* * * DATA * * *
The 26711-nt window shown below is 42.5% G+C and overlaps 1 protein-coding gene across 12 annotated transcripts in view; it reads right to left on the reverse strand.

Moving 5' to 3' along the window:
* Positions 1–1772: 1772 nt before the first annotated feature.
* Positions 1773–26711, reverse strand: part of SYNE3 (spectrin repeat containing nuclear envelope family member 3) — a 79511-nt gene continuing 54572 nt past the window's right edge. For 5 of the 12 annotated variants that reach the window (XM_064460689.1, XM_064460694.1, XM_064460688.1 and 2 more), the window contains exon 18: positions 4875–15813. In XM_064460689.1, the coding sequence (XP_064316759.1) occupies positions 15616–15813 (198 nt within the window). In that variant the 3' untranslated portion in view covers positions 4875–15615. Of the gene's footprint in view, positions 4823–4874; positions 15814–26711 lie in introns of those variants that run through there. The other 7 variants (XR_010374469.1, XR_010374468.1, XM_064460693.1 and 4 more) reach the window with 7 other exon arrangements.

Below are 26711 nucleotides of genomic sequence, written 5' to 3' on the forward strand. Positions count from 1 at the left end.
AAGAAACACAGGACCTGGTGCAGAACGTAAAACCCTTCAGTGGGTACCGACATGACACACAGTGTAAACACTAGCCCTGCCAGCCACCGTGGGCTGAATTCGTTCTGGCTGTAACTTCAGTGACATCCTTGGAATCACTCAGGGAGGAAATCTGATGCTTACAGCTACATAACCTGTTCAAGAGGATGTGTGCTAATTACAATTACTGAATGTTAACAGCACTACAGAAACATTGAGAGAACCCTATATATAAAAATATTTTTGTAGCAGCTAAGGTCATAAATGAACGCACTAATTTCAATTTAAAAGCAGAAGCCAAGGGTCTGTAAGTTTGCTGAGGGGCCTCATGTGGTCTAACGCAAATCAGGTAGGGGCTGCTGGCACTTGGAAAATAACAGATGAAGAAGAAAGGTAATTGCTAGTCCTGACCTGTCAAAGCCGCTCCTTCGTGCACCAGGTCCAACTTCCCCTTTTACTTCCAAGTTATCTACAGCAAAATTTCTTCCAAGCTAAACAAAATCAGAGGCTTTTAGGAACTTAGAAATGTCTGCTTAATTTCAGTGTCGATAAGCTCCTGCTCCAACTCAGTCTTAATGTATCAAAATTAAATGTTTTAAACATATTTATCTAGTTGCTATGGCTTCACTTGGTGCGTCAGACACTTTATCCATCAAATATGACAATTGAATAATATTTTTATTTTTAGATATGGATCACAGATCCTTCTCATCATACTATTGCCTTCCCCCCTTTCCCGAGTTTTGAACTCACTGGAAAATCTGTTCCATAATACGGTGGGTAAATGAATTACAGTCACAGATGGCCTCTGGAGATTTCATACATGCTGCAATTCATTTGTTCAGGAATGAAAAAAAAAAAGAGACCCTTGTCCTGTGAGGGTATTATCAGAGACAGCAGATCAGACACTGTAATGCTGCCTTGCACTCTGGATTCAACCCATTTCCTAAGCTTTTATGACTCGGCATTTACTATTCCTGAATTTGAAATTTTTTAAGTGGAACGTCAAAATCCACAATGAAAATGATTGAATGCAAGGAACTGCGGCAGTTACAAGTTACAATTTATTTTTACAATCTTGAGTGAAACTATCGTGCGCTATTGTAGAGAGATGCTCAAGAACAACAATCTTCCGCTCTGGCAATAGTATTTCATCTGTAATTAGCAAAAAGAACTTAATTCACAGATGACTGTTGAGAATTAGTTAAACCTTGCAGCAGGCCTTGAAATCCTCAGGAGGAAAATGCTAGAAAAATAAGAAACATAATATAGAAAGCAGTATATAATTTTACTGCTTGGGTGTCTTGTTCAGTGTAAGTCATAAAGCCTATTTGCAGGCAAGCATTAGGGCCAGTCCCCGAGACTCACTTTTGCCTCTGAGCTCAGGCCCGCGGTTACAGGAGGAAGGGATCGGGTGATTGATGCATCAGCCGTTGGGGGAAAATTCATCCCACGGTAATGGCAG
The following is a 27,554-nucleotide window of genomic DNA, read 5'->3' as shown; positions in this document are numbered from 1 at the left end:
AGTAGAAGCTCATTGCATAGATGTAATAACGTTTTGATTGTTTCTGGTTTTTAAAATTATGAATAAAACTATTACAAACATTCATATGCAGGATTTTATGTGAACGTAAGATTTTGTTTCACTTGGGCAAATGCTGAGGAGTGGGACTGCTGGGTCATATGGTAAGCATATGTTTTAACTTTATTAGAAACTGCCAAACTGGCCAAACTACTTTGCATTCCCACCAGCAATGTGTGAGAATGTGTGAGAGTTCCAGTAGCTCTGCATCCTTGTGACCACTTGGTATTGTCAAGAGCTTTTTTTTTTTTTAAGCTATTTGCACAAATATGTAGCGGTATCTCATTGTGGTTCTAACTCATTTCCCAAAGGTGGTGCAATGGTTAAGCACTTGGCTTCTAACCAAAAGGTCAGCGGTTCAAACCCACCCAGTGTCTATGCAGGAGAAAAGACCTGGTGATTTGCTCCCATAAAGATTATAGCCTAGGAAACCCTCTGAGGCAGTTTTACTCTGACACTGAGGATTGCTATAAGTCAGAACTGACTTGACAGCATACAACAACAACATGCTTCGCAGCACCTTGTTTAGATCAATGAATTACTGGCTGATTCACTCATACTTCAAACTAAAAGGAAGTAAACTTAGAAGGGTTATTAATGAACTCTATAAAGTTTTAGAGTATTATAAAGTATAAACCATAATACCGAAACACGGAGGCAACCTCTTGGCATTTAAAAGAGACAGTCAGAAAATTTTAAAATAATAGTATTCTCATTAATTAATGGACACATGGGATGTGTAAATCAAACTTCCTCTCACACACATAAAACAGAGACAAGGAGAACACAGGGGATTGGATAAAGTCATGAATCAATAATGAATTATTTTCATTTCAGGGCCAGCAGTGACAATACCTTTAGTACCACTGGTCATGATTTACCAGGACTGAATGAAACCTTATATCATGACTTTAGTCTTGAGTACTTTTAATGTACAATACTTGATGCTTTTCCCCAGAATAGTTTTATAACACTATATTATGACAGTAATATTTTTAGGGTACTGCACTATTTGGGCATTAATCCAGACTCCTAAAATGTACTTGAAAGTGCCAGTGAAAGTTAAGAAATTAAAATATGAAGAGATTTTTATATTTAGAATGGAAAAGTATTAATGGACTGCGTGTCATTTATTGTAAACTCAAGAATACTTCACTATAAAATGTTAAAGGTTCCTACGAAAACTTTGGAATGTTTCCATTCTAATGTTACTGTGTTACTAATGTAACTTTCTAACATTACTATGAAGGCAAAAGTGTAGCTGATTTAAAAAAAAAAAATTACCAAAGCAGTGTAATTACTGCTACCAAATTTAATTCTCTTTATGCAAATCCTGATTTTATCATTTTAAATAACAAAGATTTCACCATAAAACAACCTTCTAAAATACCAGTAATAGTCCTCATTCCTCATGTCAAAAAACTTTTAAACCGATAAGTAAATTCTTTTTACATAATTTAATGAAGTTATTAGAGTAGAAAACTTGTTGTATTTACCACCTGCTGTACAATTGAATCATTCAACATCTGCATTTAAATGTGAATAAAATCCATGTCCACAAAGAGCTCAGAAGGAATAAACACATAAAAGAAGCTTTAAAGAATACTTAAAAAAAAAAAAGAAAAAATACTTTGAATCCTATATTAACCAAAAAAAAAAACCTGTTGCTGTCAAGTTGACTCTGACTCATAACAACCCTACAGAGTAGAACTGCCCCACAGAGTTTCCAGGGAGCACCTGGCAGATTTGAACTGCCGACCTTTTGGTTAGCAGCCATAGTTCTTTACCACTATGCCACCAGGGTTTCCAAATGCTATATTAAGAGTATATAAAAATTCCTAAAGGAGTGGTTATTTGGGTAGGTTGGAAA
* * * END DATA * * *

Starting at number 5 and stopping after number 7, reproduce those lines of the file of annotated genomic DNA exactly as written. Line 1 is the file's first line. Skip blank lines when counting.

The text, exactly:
Below are 26711 nucleotides of genomic sequence, written 5' to 3' on the forward strand. Positions count from 1 at the left end.
AAGAAACACAGGACCTGGTGCAGAACGTAAAACCCTTCAGTGGGTACCGACATGACACACAGTGTAAACACTAGCCCTGCCAGCCACCGTGGGCTGAATTCGTTCTGGCTGTAACTTCAGTGACATCCTTGGAATCACTCAGGGAGGAAATCTGATGCTTACAGCTACATAACCTGTTCAAGAGGATGTGTGCTAATTACAATTACTGAATGTTAACAGCACTACAGAAACATTGAGAGAACCCTATATATAAAAATATTTTTGTAGCAGCTAAGGTCATAAATGAACGCACTAATTTCAATTTAAAAGCAGAAGCCAAGGGTCTGTAAGTTTGCTGAGGGGCCTCATGTGGTCTAACGCAAATCAGGTAGGGGCTGCTGGCACTTGGAAAATAACAGATGAAGAAGAAAGGTAATTGCTAGTCCTGACCTGTCAAAGCCGCTCCTTCGTGCACCAGGTCCAACTTCCCCTTTTACTTCCAAGTTATCTACAGCAAAATTTCTTCCAAGCTAAACAAAATCAGAGGCTTTTAGGAACTTAGAAATGTCTGCTTAATTTCAGTGTCGATAAGCTCCTGCTCCAACTCAGTCTTAATGTATCAAAATTAAATGTTTTAAACATATTTATCTAGTTGCTATGGCTTCACTTGGTGCGTCAGACACTTTATCCATCAAATATGACAATTGAATAATATTTTTATTTTTAGATATGGATCACAGATCCTTCTCATCATACTATTGCCTTCCCCCCTTTCCCGAGTTTTGAACTCACTGGAAAATCTGTTCCATAATACGGTGGGTAAATGAATTACAGTCACAGATGGCCTCTGGAGATTTCATACATGCTGCAATTCATTTGTTCAGGAATGAAAAAAAAAAAGAGACCCTTGTCCTGTGAGGGTATTATCAGAGACAGCAGATCAGACACTGTAATGCTGCCTTGCACTCTGGATTCAACCCATTTCCTAAGCTTTTATGACTCGGCATTTACTATTCCTGAATTTGAAATTTTTTAAGTGGAACGTCAAAATCCACAATGAAAATGATTGAATGCAAGGAACTGCGGCAGTTACAAGTTACAATTTATTTTTACAATCTTGAGTGAAACTATCGTGCGCTATTGTAGAGAGATGCTCAAGAACAACAATCTTCCGCTCTGGCAATAGTATTTCATCTGTAATTAGCAAAAAGAACTTAATTCACAGATGACTGTTGAGAATTAGTTAAACCTTGCAGCAGGCCTTGAAATCCTCAGGAGGAAAATGCTAGAAAAATAAGAAACATAATATAGAAAGCAGTATATAATTTTACTGCTTGGGTGTCTTGTTCAGTGTAAGTCATAAAGCCTATTTGCAGGCAAGCATTAGGGCCAGTCCCCGAGACTCACTTTTGCCTCTGAGCTCAGGCCCGCGGTTACAGGAGGAAGGGATCGGGTGATTGATGCATCAGCCGTTGGGGGAAAATTCATCCCACGGTAATGGCAG
The following is a 27,554-nucleotide window of genomic DNA, read 5'->3' as shown; positions in this document are numbered from 1 at the left end: